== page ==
Alpena in Alpena County, Michigan — The American Midwest (Great Lakes)
The fleet during its “down time”
During the winter layup, sailors drained a ship's plumbing, plugged drains, covered lifeboats and deck equipment, and removed lines and tackle. Shipboard machinery was dismantled, inspected, and repaired. In wooden vessels, crewmen stood on the ice to caulk the hull planking. Sailing vessels required constant maintenance of their miles of rigging. Most "winter work" actually took place in early spring, when the waterfront came alive with the bustle of fitting out for the new season.
Locally owned ships lined Alpena's docks from the 1870s through the early 1900s. Lumber steamers and their tow barges lay on both sides of the Thunder Bay River each winter, while harbor tugs found space among them or in bayfront slips. Pleasure boats were pulled
Erected by Great Lakes Maritime Heritage Trail.
Topics. This historical marker is listed in these topic lists: Industry & Commerce • Waterways & Vessels. A significant historical year for this entry is 1910.
Location. This marker has been replaced by another marker nearby. It was located near 45° 3.768′ N, 83° 25.785′ W. Marker was in Alpena, Michigan, in Alpena County. Marker could be reached from North 1st Avenue north of Water Street when traveling north. Marker is located along the Alpena Bi-Path, at middle of South Riverfront Park, beside the Thunder Bay River, beyond the end of North 1st Avenue. Touch for map. Marker was at or near this postal address: 205 Water Street, Alpena MI 49707, United States of America. Touch for directions.
Other nearby markers. At least 8 other markers are within walking distance of this location. Winter Layup (here, next to this marker); The Third Ward (within shouting distance of this marker); Nordmeer (within shouting distance of this marker); Thunder Bay National Maritime Sanctuary (within shouting distance of this marker); Montana (within shouting distance of this marker); Alpena’s Second Avenue Bridge (about Welcome to the Alpena Water Level Station (about 300 feet away); Grecian (about 300 feet away). Touch for a list and map of all markers in Alpena.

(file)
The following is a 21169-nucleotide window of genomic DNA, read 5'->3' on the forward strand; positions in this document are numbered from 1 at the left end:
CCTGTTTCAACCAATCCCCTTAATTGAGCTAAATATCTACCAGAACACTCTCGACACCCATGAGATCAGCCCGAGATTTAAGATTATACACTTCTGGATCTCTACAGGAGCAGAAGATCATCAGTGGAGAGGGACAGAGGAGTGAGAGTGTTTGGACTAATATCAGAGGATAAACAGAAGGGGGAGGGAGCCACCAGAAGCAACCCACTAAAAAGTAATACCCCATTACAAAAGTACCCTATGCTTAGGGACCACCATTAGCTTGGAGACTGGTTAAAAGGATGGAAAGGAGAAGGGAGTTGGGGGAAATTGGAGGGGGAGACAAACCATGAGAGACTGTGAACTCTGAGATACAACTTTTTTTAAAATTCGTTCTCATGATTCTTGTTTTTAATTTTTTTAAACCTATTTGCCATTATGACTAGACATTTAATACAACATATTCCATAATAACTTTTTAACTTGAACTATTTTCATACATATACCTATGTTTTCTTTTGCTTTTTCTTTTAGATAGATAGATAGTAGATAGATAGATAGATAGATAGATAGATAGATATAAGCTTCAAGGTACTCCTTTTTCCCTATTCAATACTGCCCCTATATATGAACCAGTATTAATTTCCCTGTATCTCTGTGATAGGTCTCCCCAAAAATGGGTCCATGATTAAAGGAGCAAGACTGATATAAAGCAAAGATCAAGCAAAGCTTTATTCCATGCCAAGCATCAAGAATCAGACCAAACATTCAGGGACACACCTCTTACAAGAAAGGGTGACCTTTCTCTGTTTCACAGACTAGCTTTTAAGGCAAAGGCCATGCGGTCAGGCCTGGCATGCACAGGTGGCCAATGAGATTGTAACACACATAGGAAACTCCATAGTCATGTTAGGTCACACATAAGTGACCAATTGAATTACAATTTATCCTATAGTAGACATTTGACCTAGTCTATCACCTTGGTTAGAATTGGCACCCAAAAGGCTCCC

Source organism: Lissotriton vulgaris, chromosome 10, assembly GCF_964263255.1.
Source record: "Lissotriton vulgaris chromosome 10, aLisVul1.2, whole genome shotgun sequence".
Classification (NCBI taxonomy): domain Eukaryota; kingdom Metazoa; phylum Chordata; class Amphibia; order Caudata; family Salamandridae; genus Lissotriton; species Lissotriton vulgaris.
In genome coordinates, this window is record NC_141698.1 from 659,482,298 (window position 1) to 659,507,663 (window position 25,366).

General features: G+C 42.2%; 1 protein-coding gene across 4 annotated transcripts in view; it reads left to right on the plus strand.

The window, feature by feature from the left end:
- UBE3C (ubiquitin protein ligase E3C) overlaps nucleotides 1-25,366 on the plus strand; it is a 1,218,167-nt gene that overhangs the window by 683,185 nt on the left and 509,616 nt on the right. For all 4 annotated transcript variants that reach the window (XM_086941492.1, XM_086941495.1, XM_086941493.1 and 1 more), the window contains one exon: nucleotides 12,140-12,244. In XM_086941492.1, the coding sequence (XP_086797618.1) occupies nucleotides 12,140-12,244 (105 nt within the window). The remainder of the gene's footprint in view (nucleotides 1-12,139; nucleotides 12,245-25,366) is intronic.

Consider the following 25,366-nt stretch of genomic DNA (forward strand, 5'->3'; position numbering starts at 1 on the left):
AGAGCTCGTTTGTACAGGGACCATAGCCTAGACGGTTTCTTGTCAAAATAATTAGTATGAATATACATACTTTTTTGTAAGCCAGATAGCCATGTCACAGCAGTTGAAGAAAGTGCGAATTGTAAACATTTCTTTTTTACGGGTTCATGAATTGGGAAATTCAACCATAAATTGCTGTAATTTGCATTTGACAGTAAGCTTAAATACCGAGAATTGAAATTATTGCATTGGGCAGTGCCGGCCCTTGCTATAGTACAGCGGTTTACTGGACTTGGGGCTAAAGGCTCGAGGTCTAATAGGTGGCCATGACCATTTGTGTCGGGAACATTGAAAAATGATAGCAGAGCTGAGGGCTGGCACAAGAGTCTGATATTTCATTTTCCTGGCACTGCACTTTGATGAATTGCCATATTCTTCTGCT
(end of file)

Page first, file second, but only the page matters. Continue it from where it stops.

More about this marker. Marker is a large composite plaque, mounted waist-high on a metal supporting rack.
Also see . . . Winter Layups Await for Spring. Alpena, Rogers City, Black River, Harrisville and dozens of similar small coastal communities played host to homeport vessels, as well as any other ship that came to load or unload cargo and was unable to leave the harbor before conditions turned sour. Thunder Bay River alone was often packed with three dozen or more lake craft of all varieties, some rafted together two or three deep for lack of dock space. Lumber schooners, steam barges, bulk and package freighters, harbor tugs, passenger propellers, and of course, a fleet of local fishing vessels could often be seen laid up together like sleeping behemoths. (Submitted on August 18, 2018, by Cosmos Mariner of Cape Canaveral, Florida.)
Credits. This page was last revised on November 5, 2023. It was originally submitted on August 16, 2018, by Cosmos Mariner of Cape Canaveral, Florida. This page has been viewed 202 times since then and 71 times this year. Photos: 1, 2, 3, 4, 5, 6. submitted on August 18, 2018, by Cosmos Mariner of Cape Canaveral, Florida. 7. submitted on September 4, 2018, by Cosmos Mariner of Cape Canaveral, Florida. • Bill Pfingsten was the editor who published this page.